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I am attempting to setup a system to receive and process SMS messages automatically. The system is intended for use in a context (an unfunded migrant workers' union in India) where both finances and sysadmin skills are extremely constrained (I would be the only person, in the near future, who would be administering the system). The intention is to make some functions - registration of members, generation of ID cards, communication of alerts and other information - easier.

However, for receiving and sending SMS, I have not been able to find any email to SMS or other kind of gateway that functions in India. Perhaps there is one (edit: apparently Clickatell does have an India service, but the prices appear astronomical). If not, can one rely on a USB mobile modem (such as those provided by many mobile providers in India)? It seems like, with utilities such as gammu or bitpim, SMS operations on such a modem could be scripted. Is this actually feasible, though?

Thanks in advance for your thoughts and suggestions.

edit: Original first question removed since the two questions had little to do with each other. The original first question has been asked separately here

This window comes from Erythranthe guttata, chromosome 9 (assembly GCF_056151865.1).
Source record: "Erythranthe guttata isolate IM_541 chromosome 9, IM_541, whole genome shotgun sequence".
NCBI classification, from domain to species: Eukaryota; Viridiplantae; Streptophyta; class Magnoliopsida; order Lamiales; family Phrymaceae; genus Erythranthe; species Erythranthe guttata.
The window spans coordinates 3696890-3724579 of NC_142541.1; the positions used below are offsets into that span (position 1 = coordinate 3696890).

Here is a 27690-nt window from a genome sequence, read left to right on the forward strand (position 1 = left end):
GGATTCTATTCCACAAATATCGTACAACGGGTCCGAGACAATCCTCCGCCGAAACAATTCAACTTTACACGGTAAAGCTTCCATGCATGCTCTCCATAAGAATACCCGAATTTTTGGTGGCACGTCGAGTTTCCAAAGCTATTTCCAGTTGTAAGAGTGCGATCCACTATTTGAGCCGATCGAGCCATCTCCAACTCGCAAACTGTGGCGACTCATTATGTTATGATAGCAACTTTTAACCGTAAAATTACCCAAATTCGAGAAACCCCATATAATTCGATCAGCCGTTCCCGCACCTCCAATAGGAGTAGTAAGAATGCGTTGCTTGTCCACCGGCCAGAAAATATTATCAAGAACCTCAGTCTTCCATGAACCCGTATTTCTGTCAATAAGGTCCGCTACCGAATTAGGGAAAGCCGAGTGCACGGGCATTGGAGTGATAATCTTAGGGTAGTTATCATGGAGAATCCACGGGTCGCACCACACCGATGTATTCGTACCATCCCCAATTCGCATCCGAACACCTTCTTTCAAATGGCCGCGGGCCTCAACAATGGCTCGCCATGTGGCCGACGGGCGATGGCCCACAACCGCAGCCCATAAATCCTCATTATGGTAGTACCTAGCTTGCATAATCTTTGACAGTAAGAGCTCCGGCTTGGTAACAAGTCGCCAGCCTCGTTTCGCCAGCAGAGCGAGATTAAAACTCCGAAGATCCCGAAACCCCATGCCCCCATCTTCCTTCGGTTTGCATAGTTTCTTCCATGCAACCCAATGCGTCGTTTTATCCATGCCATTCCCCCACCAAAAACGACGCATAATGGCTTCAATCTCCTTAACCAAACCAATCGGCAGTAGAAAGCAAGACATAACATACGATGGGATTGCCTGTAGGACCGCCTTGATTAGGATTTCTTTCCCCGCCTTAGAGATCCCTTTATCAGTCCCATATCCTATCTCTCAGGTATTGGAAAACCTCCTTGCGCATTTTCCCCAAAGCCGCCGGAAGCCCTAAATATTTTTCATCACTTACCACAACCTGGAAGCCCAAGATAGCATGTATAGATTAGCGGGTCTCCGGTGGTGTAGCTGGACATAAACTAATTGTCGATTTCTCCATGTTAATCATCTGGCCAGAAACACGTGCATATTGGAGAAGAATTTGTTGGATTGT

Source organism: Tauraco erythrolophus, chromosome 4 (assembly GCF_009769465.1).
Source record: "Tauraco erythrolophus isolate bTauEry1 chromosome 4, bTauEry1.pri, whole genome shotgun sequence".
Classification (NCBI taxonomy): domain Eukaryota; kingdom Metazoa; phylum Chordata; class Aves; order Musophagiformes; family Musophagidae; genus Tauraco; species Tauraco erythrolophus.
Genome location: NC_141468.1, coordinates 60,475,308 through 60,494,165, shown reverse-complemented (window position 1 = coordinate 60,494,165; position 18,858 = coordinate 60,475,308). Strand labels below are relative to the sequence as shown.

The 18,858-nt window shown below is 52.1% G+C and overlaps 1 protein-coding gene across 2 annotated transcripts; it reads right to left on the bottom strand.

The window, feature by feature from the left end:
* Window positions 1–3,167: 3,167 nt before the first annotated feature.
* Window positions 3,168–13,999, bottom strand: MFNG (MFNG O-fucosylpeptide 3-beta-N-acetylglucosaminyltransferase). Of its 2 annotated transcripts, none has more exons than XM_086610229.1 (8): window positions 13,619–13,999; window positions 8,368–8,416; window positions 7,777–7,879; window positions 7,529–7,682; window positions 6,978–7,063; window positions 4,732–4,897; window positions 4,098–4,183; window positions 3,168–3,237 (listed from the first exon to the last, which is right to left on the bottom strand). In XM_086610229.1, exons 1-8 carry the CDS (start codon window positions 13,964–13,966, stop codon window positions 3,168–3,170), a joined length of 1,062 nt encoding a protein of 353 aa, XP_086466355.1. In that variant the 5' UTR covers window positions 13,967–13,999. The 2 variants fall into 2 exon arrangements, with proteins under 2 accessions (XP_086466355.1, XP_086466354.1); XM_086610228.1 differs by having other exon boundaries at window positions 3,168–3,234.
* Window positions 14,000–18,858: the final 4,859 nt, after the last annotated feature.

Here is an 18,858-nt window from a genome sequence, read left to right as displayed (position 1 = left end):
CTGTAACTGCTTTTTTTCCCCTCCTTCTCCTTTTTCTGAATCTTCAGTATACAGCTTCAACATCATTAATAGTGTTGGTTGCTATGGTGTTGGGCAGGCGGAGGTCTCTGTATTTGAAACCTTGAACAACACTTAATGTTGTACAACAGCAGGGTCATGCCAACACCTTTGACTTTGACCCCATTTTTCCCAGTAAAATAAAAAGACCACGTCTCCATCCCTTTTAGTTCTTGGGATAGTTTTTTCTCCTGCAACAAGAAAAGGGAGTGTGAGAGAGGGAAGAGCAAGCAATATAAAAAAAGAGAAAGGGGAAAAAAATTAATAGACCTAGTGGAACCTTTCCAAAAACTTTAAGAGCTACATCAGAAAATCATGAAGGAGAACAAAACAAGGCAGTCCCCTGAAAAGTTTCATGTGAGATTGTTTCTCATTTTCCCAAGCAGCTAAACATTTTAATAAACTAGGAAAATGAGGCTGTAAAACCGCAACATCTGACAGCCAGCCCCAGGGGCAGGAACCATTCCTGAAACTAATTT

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I can't answer your questions specifically, but I can tell you that we had a GSM modem (with SIM card) that could receive and send SMSes, which included an SDK for writing our own code. This was in the early 2000s, so I'm sure what you're asking is feasible. I don't recall the manufacturer. – user3463 Nov 23 '11 at 9:07
@RandolphWest - Thanks. Was the SDK provided to you with the modem, or were there general tools that allowed you to do this? – ShankarG Nov 23 '11 at 10:27
The SDK was provided with the modem. Linker3000's solution looks much more practical. I like the idea of a spooler with text files because it is modular. And text files are scriptable, of course. – user3463 Nov 23 '11 at 19:25

The best tool I found for this was an Open Source Package that runs on a Linux server, or Windows with cygwin. Like Randolph, I ran this with (three) serial-connected GSM modems.

The SMS Server Tools 3 is a SMS Gateway software which can send and receive short messages through GSM modems and mobile phones.

You can send short messages by simply storing text files into a special spool directory. The program monitors this directory and sends new files automatically. It also stores received short messages into another directory as text files. Binary messages (including Unicode text) are also supported, for example ring tone messages. It's also possible to send a WAP Push message to the WAP / MMS capable mobile phone.

The program can be run as a SMS daemon which can be started automatically when the operating system starts. High availability can be ensured by using multiple GSM devices (currently up to 64, this limit is easily changeable).